Just who was Jacopo Robusti, alias Tintoretto? Something of a mystery, if his Self-Portrait of 1589 in the Louvre is anything to go by. Spotlit, isolated in circumambient darkness, he turns a melancholy crag of a face towards us. His eyes are bottomless black pools and there are heavy bags under them. A solemn greybeard with a droopy  and somewhat walrus-like aspect, he seems to look through rather than at us.

The bags under his eyes, at least, are easily explained. When he painted this portrait of the artist as an old man Tintoretto had spent much of the preceding 15 years decorating the Scuola Grande di San Rocco - the meeting house of one of Venice’s many religious confraternities - with no fewer than fifty monumental canvases illustrating the stories of the Bible. The result of all his labour was one of the most ambitious and original cycles of painting in the history of Western art. A grand but rather cool building, designed in the opulent classical style which had only recently become fashionable in Venice, was transformed - turned into an all-absorbing theatre of religious contemplation, a bewitching space, its every wall a window on to a religious vision.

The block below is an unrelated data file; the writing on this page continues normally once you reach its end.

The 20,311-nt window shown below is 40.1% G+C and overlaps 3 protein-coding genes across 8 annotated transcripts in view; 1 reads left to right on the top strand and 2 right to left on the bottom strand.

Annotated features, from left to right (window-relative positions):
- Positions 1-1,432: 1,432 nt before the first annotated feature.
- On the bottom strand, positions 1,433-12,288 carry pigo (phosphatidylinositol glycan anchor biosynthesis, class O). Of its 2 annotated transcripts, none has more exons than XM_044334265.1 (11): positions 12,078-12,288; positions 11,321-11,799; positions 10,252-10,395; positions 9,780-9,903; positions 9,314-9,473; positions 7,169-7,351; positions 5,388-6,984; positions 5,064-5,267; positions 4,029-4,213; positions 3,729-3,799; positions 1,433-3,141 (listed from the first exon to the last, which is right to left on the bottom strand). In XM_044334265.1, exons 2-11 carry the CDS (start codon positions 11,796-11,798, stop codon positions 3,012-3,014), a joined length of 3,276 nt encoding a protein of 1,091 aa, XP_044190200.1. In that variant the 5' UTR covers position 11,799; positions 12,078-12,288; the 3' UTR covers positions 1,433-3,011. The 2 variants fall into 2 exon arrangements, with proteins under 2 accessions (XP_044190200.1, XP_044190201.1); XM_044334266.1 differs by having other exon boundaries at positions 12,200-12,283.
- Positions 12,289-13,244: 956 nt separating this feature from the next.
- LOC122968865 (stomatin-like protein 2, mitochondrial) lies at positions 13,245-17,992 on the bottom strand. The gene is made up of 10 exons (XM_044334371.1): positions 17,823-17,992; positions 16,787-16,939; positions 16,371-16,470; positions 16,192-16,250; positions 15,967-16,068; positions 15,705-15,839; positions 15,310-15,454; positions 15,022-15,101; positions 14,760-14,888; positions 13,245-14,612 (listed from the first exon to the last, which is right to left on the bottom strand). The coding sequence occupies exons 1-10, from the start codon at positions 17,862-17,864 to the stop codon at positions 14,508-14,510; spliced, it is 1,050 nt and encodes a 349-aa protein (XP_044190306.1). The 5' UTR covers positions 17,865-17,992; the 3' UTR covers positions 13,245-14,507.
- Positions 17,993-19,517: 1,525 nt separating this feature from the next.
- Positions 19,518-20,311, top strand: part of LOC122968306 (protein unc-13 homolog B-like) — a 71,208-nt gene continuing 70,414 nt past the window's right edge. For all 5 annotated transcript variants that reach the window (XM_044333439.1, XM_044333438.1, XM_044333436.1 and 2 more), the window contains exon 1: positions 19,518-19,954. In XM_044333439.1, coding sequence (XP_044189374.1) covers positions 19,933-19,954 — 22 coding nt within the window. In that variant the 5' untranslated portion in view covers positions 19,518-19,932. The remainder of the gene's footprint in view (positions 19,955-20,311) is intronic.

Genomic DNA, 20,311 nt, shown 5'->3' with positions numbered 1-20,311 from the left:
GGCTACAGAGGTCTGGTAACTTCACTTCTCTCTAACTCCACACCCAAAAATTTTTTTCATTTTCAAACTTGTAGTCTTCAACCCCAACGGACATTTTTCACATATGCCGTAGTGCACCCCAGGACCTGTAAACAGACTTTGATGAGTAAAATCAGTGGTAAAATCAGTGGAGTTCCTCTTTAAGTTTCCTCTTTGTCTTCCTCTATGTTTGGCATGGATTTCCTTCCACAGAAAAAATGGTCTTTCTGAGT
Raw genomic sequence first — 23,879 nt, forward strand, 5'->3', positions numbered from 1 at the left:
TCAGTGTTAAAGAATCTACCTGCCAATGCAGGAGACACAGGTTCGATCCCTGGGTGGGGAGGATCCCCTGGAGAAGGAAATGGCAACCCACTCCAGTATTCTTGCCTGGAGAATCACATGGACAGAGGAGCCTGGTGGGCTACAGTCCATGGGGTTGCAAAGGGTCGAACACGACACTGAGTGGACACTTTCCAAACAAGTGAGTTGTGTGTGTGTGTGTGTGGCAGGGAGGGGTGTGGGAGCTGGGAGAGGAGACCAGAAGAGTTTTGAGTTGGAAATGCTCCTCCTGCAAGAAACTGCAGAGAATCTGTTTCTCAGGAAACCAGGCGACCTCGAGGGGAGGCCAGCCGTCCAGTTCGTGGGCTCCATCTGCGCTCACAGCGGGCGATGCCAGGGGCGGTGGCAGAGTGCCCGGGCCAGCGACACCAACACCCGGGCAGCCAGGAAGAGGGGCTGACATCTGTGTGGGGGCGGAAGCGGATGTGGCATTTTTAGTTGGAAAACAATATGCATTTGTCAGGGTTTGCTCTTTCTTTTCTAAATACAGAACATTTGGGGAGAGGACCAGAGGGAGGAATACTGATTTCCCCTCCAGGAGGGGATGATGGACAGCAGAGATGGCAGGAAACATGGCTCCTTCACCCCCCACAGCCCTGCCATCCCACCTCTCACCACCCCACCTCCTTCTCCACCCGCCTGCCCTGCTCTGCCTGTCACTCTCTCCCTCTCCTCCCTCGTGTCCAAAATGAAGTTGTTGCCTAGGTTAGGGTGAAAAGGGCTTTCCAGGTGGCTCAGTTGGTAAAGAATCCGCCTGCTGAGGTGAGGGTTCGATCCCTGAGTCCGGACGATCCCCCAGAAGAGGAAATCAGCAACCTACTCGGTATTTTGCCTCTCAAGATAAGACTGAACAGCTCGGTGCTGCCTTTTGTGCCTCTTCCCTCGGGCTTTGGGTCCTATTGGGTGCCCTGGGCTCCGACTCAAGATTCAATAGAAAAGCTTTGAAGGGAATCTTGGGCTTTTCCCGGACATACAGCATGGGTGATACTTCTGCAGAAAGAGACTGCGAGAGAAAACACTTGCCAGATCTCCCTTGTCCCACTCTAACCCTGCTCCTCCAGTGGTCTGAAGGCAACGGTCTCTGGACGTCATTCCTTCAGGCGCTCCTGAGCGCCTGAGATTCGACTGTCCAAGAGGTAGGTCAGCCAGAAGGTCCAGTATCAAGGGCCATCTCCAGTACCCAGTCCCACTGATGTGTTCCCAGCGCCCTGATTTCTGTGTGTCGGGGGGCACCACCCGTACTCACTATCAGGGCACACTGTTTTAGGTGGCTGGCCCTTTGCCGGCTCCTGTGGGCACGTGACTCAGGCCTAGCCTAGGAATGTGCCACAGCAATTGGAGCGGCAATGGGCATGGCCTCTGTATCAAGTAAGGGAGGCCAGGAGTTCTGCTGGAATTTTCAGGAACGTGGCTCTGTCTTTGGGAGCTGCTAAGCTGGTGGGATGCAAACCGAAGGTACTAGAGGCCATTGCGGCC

Tintoretto was one of the great innovators. Taking the chiaroscuro pioneered by earlier Renaissance artists to new extremes, he created a new world of dramatically penumbral light effects, so that the holy events in his paintings seem to unfold in a universe crackling with spiritual electricity. The climactic work in the San Rocco cycle, and the principal painting in its albergo, or chief council chamber, is an enormous depiction of the Crucifixion forty feet wide. The artist seems to have taken as his text John 12:32-33:  “And I, if I be lifted up from the...

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